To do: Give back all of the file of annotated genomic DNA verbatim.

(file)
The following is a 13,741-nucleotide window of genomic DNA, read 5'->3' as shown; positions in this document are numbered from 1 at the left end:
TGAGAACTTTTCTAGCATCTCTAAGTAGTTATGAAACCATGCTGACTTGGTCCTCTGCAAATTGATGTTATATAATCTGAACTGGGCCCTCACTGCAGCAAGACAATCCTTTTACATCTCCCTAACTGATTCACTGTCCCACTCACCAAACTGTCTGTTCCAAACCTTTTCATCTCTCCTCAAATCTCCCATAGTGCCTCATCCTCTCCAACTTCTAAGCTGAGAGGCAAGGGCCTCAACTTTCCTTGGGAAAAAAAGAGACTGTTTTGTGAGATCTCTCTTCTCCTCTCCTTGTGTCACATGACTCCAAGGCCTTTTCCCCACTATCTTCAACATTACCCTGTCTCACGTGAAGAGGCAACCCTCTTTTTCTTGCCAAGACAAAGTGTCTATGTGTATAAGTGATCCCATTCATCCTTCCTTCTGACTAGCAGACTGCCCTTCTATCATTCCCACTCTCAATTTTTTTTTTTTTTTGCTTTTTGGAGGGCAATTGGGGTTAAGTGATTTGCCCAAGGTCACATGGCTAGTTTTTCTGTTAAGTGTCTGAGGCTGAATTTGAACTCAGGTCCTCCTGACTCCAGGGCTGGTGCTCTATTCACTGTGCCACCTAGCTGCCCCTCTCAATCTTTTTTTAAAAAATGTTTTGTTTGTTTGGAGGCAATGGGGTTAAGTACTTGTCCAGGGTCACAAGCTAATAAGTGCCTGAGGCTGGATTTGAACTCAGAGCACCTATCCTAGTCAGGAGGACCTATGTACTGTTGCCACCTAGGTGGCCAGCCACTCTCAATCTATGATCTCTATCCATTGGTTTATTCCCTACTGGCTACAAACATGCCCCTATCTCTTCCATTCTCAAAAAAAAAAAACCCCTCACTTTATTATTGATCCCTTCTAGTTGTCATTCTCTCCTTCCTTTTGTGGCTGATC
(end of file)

The following is a 13,741-nucleotide window of genomic DNA, read 5'->3' as shown; positions in this document are numbered from 1 at the left end:
TGAGAACTTTTCTAGCATCTCTAAGTAGTTATGAAACCATGCTGACTTGGTCCTCTGCAAATTGATGTTATATAATCTGAACTGGGCCCTCACTGCAGCAAGACAATCCTTTTACATCTCCCTAACTGATTCACTGTCCCACTCACCAAACTGTCTGTTCCAAACCTTTTCATCTCTCCTCAAATCTCCCATAGTGCCTCATCCTCTCCAACTTCTAAGCTGAGAGGCAAGGGCCTCAACTTTCCTTGGGAAAAAAAGAGACTGTTTTGTGAGATCTCTCTTCTCCTCTCCTTGTGTCACATGACTCCAAGGCCTTTTCCCCACTATCTTCAACATTACCCTGTCTCACGTGAAGAGGCAACCCTCTTTTTCTTGCCAAGACAAAGTGTCTATGTGTATAAGTGATCCCATTCATCCTTCCTTCTGACTAGCAGACTGCCCTTCTATCATTCCCACTCTCAATTTTTTTTTTTTTTTGCTTTTTGGAGGGCAATTGGGGTTAAGTGATTTGCCCAAGGTCACATGGCTAGTTTTTCTGTTAAGTGTCTGAGGCTGAATTTGAACTCAGGTCCTCCTGACTCCAGGGCTGGTGCTCTATTCACTGTGCCACCTAGCTGCCCCTCTCAATCTTTTTTTAAAAAATGTTTTGTTTGTTTGGAGGCAATGGGGTTAAGTACTTGTCCAGGGTCACAAGCTAATAAGTGCCTGAGGCTGGATTTGAACTCAGAGCACCTATCCTAGTCAGGAGGACCTATGTACTGTTGCCACCTAGGTGGCCAGCCACTCTCAATCTATGATCTCTATCCATTGGTTTATTCCCTACTGGCTACAAACATGCCCCTATCTCTTCCATTCTCAAAAAAAAAAAACCCCTCACTTTATTATTGATCCCTTCTAGTTGTCATTCTCTCCTTCCTTTTGTGGCTGATC